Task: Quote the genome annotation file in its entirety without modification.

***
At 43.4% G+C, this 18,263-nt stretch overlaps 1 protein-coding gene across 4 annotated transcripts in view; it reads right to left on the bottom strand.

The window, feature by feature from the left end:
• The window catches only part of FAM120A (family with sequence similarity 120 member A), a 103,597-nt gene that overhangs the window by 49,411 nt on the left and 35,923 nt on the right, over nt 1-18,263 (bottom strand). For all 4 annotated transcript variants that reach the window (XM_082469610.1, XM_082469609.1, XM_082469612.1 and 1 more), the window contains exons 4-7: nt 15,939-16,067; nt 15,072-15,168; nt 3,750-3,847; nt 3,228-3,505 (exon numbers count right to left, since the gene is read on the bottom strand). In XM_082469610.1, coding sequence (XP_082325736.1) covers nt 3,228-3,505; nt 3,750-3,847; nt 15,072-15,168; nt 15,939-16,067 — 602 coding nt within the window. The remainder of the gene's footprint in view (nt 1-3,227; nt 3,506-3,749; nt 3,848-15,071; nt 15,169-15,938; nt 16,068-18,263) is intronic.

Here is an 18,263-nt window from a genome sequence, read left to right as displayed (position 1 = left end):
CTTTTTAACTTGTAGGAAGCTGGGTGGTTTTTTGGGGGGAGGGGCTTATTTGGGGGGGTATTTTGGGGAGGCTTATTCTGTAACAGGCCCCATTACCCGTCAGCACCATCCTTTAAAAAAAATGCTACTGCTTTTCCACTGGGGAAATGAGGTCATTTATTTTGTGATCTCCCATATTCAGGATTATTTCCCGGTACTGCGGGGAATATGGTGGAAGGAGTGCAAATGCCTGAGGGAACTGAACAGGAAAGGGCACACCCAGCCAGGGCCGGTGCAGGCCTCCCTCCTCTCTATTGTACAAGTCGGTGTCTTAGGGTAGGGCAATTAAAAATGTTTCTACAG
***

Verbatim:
At 43.4% G+C, this 18,263-nt stretch overlaps 1 protein-coding gene across 4 annotated transcripts in view; it reads right to left on the bottom strand.

The window, feature by feature from the left end:
• The window catches only part of FAM120A (family with sequence similarity 120 member A), a 103,597-nt gene that overhangs the window by 49,411 nt on the left and 35,923 nt on the right, over nt 1-18,263 (bottom strand). For all 4 annotated transcript variants that reach the window (XM_082469610.1, XM_082469609.1, XM_082469612.1 and 1 more), the window contains exons 4-7: nt 15,939-16,067; nt 15,072-15,168; nt 3,750-3,847; nt 3,228-3,505 (exon numbers count right to left, since the gene is read on the bottom strand). In XM_082469610.1, coding sequence (XP_082325736.1) covers nt 3,228-3,505; nt 3,750-3,847; nt 15,072-15,168; nt 15,939-16,067 — 602 coding nt within the window. The remainder of the gene's footprint in view (nt 1-3,227; nt 3,506-3,749; nt 3,848-15,071; nt 15,169-15,938; nt 16,068-18,263) is intronic.

Here is an 18,263-nt window from a genome sequence, read left to right as displayed (position 1 = left end):
CTTTTTAACTTGTAGGAAGCTGGGTGGTTTTTTGGGGGGAGGGGCTTATTTGGGGGGGTATTTTGGGGAGGCTTATTCTGTAACAGGCCCCATTACCCGTCAGCACCATCCTTTAAAAAAAATGCTACTGCTTTTCCACTGGGGAAATGAGGTCATTTATTTTGTGATCTCCCATATTCAGGATTATTTCCCGGTACTGCGGGGAATATGGTGGAAGGAGTGCAAATGCCTGAGGGAACTGAACAGGAAAGGGCACACCCAGCCAGGGCCGGTGCAGGCCTCCCTCCTCTCTATTGTACAAGTCGGTGTCTTAGGGTAGGGCAATTAAAAATGTTTCTACAG